How to Make Water Kefir + Know Its Benefits
When it comes to fizzy beverages, there is one that is favored not only for its taste but for its benefits as well. This is none other than water kefir or tibicos which according to research slows the growth of cancer cells, improves overall health, and boosts immunity. Learn how to make water kefir right at home.
What is Water Kefir?
Before getting started on how to make water kefir, it is essential to understand what it is exactly. Water kefir is a carbonated drink made from a combination of sugar water and water kefir grains which is fermented for 48 hours. These grains are also called sugar grains, Japanese water crystals, California bees or tibicos which originated in the year 1800s.
Tibicos are made up of various strains of probiotics, and no two cultures are the same. The typical mix of tibicos includes Streptococcus, Lactobacillus, Leuconostoc, and Pediococcus bacteria along with yeast from Candida, Kloeckera, Saccharomyces, and more.
With regards to probiotics, these are beneficial bacteria that feed on bad bacteria present in the intestines and stomach. An overgrowth of harmful bacteria results in disorders such as skin disorders, indigestion, obesity, and fungi growth. Furthermore, an excess of unhealthy bacteria could lead to irritable bowel syndrome and Crohn’s disease.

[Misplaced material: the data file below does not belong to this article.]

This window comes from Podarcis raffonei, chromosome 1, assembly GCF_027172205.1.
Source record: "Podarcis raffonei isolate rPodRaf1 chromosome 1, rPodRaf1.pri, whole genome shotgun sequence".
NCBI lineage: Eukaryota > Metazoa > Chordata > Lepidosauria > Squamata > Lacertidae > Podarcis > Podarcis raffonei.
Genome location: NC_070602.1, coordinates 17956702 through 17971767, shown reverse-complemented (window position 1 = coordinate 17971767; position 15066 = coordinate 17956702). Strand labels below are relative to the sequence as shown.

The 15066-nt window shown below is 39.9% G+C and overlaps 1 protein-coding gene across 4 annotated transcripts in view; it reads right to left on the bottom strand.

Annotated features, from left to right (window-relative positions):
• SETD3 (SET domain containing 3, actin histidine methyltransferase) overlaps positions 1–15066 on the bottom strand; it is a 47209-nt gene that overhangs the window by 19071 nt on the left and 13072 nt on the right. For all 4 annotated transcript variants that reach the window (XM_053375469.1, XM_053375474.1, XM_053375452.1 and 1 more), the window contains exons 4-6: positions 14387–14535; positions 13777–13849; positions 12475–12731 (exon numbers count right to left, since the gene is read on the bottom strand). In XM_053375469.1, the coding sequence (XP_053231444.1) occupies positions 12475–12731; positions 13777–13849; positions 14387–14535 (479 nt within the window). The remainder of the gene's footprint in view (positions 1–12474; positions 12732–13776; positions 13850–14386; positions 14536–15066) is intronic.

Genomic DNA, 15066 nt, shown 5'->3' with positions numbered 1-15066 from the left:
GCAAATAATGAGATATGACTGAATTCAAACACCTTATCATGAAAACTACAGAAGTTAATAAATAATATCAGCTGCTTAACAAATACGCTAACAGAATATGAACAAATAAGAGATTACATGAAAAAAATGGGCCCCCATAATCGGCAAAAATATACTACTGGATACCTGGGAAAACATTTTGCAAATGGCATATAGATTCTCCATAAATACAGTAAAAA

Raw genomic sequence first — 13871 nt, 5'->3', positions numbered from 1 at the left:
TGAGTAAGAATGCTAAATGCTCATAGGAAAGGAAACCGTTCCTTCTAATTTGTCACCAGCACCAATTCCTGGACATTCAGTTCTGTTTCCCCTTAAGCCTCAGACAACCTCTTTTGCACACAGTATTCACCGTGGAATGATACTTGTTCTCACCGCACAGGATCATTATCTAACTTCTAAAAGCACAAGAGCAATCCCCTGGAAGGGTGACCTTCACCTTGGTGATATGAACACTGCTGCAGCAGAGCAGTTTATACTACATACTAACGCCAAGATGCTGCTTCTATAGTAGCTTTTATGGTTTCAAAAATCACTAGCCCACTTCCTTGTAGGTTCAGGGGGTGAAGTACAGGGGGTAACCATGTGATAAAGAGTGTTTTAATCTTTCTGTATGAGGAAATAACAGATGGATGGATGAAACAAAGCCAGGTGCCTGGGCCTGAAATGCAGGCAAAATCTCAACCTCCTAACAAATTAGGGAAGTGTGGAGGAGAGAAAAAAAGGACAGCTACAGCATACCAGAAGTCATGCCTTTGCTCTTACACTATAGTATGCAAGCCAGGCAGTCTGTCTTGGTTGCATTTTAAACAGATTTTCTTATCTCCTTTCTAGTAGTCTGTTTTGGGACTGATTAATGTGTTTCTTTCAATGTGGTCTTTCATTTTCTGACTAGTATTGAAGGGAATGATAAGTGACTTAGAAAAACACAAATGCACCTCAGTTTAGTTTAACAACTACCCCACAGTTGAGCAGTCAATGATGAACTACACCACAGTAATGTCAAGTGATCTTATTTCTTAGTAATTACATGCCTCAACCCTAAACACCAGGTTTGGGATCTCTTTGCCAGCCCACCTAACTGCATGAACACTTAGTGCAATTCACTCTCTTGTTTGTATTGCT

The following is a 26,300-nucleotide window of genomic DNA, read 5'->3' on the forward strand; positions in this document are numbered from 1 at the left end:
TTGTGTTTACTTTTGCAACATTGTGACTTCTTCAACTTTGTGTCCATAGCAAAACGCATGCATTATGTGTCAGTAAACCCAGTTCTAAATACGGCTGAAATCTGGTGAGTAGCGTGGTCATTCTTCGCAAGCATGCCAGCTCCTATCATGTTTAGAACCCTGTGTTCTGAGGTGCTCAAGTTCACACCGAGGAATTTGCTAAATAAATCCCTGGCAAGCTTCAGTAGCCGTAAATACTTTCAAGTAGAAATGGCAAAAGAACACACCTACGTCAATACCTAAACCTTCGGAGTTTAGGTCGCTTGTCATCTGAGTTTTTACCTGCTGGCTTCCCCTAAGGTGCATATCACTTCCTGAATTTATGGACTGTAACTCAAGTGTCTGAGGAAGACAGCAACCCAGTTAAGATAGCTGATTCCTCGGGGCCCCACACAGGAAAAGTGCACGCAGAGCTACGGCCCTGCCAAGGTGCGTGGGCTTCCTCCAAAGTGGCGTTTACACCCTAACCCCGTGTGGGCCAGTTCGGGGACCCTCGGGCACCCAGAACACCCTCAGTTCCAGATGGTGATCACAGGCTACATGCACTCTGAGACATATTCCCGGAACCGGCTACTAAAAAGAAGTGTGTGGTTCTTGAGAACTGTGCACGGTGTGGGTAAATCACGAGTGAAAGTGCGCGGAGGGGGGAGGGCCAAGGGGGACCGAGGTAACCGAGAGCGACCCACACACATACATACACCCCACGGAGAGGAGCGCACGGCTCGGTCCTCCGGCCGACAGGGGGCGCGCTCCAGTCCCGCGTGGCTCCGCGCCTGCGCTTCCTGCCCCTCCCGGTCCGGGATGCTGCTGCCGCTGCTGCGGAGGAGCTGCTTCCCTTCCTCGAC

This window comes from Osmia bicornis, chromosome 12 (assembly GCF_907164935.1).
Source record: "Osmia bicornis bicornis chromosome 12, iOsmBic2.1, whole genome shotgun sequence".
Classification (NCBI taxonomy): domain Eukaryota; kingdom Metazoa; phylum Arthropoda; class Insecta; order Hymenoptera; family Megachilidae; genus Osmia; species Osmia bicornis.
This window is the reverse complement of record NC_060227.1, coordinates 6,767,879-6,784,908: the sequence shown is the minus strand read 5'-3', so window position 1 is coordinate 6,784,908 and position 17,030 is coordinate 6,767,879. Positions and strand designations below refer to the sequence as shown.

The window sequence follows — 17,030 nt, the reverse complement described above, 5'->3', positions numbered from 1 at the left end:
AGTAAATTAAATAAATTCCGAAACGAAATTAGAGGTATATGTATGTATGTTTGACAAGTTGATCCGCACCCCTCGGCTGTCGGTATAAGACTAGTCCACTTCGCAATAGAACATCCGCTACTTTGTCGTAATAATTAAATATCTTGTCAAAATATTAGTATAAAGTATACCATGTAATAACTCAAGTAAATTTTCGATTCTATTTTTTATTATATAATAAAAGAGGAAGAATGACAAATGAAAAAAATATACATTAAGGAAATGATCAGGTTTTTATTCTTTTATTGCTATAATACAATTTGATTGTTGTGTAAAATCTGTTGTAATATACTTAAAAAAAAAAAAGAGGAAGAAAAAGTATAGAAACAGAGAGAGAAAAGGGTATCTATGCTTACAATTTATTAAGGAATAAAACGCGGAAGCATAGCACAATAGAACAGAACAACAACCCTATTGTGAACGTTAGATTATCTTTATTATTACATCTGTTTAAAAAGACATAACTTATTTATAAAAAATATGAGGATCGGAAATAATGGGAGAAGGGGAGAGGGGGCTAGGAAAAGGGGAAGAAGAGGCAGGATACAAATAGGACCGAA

While tibicos is a combination of water and sugar plus the grains, it varies significantly to regular kefir. Traditional kefir is produced using a combination of the kefir grains and goat or cow’s milk. This type of kefir might not be a suitable option for lactose-intolerant individuals.
As mentioned, this drink is packed with probiotics. According to a study by Frontiers in Microbiology, tibicos contains more than 56 different strains of bacteria and yeast. It is also the best source of probiotic strains which include the following.
|Leuconostoc mesenteroides subsp. mesenteroides||Leuconostoc mesenteroides subsp. Cremoris|
|Lactococcus lactis subsp. Cremoris||Lacotoccus lactis subsp. Lactis|
|Lactobacillus acidophilus||Lactobacillus helveticus|
|Lactobacillus kefiranofaciens subsp. Kefirgranum||Lactobacillus delbrueckii subsp. Bulgaricus|